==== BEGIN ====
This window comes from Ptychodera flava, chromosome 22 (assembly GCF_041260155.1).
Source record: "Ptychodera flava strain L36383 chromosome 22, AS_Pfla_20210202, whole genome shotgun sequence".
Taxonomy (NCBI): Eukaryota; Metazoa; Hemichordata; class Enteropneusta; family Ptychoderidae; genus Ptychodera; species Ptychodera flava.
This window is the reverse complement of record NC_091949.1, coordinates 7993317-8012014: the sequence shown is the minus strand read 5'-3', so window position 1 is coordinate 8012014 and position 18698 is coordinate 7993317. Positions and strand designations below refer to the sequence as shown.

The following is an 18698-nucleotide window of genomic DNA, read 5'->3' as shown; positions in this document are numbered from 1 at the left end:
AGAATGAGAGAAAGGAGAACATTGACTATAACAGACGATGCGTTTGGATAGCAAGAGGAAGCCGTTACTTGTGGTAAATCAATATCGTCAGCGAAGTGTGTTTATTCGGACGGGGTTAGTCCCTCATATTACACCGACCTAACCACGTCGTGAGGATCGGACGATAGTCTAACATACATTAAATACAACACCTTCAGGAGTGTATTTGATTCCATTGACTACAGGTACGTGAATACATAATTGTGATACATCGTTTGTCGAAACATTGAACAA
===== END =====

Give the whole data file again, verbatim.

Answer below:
This window comes from Ptychodera flava, chromosome 22 (assembly GCF_041260155.1).
Source record: "Ptychodera flava strain L36383 chromosome 22, AS_Pfla_20210202, whole genome shotgun sequence".
Taxonomy (NCBI): Eukaryota; Metazoa; Hemichordata; class Enteropneusta; family Ptychoderidae; genus Ptychodera; species Ptychodera flava.
This window is the reverse complement of record NC_091949.1, coordinates 7993317-8012014: the sequence shown is the minus strand read 5'-3', so window position 1 is coordinate 8012014 and position 18698 is coordinate 7993317. Positions and strand designations below refer to the sequence as shown.

The following is an 18698-nucleotide window of genomic DNA, read 5'->3' as shown; positions in this document are numbered from 1 at the left end:
AGAATGAGAGAAAGGAGAACATTGACTATAACAGACGATGCGTTTGGATAGCAAGAGGAAGCCGTTACTTGTGGTAAATCAATATCGTCAGCGAAGTGTGTTTATTCGGACGGGGTTAGTCCCTCATATTACACCGACCTAACCACGTCGTGAGGATCGGACGATAGTCTAACATACATTAAATACAACACCTTCAGGAGTGTATTTGATTCCATTGACTACAGGTACGTGAATACATAATTGTGATACATCGTTTGTCGAAACATTGAACAA